Cost savings from Virtualisation is driving today’s large and enterprise-scale IT infrastructure deployments. However with this comes the need to make more advanced considerations when planning and provisioning compared to the relatively simpler bare-metal configurations of days of old.
Virtual server – Wikipedia
Virtual server may refer to: Virtual environment (container), a container-based environment where the underlying hardware and OS is unchanged, but the …
There is still a small group of the IT community that maintain a hostile stance towards virtualisation as a whole which almost always stems from the uninformed decisions made during an ultimately unsuccessful wander into the world of virtualisation at some point in the past which has left a bad taste in the mouth.
Virtualisation is obviously a more complex configuration of software and hardware than a bare-metal deployment but the benefits are enormous and can be surmised with one word – density. The ability to run scores of servers in a virtual environment on a single physical host is far more efficient and massively increases cost effectivity.
However, with these benefits comes the requirement of sound planning and knowledge of how hypervisor hosts and their guests operate in order to create a consolidated yet high-performing virtual environment.
One of the primary considerations is virtual CPU allocation and this affects CPU wait time which if carelessly configured can have a drastic performance impact on all the guests on the host.
Conventional logic dictates that if you want a virtual machine’s processing performance to increase then you simply assign it more cores but this is somewhat misunderstood because a machine with a higher number of cores will potentially have to wait longer for that number of processing threads to be available on the physical CPU.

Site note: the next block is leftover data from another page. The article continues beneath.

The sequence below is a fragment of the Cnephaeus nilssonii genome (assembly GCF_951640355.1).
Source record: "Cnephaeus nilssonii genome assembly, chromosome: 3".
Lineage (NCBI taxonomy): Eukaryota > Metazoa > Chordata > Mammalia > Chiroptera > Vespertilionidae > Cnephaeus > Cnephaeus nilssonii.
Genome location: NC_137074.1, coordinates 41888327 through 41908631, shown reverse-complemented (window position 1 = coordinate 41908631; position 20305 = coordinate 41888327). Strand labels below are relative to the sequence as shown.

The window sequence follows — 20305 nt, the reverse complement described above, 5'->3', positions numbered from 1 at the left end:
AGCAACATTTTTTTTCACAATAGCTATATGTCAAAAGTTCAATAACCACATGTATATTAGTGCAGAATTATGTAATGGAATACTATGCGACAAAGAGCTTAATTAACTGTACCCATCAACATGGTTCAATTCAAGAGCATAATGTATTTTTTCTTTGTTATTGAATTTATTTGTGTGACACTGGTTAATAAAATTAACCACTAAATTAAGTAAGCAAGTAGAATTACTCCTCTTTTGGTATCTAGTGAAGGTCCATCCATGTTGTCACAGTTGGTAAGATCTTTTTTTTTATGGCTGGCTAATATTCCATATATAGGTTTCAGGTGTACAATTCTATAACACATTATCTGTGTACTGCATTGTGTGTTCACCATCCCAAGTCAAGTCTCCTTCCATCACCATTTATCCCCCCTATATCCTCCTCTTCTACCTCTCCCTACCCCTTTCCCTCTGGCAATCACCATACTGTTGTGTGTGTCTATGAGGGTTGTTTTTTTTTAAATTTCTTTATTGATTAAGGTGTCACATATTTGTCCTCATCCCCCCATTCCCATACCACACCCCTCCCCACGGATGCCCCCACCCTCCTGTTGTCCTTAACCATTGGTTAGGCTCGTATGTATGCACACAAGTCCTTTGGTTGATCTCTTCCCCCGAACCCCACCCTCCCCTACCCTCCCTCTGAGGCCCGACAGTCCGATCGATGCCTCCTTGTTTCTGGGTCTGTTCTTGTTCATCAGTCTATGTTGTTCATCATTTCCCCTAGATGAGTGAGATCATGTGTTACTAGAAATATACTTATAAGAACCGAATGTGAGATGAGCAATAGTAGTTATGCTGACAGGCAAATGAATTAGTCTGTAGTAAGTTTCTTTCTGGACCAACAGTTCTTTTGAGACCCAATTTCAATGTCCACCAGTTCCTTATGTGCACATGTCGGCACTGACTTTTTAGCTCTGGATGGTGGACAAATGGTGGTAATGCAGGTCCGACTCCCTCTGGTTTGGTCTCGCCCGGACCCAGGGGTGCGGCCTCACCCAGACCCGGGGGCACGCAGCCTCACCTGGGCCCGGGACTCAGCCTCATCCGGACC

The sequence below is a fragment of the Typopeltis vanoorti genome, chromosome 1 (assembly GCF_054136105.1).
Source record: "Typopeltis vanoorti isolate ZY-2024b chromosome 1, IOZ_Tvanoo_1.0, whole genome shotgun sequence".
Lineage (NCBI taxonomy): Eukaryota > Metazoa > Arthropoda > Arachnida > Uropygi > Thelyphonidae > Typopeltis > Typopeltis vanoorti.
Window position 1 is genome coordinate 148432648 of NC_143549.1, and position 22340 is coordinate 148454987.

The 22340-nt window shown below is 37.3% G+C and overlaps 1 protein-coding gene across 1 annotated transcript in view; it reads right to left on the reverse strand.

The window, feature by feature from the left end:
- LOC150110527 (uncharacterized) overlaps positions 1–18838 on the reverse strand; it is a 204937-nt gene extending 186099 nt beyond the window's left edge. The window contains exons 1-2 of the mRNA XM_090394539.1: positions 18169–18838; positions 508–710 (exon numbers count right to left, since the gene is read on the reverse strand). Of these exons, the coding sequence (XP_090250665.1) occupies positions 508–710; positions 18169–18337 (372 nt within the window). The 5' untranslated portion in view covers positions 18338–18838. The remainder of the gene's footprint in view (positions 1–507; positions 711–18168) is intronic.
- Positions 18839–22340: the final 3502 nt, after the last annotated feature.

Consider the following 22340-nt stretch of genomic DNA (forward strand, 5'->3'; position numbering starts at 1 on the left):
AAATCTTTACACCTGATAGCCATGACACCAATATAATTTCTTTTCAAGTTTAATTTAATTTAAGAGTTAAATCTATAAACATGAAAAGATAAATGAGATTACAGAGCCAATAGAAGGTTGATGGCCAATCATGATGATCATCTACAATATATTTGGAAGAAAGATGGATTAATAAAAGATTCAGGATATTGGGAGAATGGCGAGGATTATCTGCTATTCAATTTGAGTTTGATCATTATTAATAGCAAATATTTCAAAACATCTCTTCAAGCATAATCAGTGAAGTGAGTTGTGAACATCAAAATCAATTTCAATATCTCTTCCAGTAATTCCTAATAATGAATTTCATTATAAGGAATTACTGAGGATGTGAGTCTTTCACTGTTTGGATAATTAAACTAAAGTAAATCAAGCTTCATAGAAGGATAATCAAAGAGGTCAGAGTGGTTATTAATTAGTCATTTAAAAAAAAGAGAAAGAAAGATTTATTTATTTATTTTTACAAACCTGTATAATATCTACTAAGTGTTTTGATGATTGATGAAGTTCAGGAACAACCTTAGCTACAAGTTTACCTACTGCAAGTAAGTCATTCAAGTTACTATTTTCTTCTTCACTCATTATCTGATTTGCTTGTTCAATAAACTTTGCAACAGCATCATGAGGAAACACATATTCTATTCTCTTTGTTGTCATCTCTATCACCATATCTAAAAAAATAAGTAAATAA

There are of course other factors that determine wait time as well such as the core assignment distribution between all the guests on the host, the number of physical sockets on the host and the amount of logical cores available per socket if hyperthreading is supported on the particular CPU model.
Consider the following example:
- You have a single-socket host running the vSphere, Hyper-V or XenServer hypervisor.
- The host has an Intel 10-Core CPU with hyperthreading enabled for a total of 20 logical CPU cores.
- 9 running virtual machines reside on this host. 8 with 4 vCPUs and 1 with 8 vCPUs. Total provisioned CPU cores = 40 = oversubscription ratio of 2:1.
- When the virtual machines with 4 cores need to access the physical CPU they must wait for 4 logical cores to become simultaneously available for processing to occur.
- When the virtual machine with 8 cores needs to access the physical CPU it must wait for 8 logical cores to become simultaneously available for its processing to take place which depending on the workloads of the other guests could be twice the wait time that the others need to conduct processing.
So from experience the lesson to be learnt here is to allocate a fewer number of CPU cores to a virtual machine to start with and increase it as necessary and if required. This is also stated within the best practice guidelines for virtual machine deployment of VMware, Microsoft and Citrix.
- Plan the vCPU assignments wisely for all VMs on a given host to ensure the best performance.
- Be conservative not carefree with allocations. Don’t assign a large number of CPU cores to a virtual machine that does not need them.
- Check the average CPU allocation across the guests and keep it as uniform as possible.
- If there is a large number of guests with fewer cores and a handful of performance intensive guests with many cores on a moderately-highly oversubscribed host then there is a good chance you will encounter CPU wait time issues.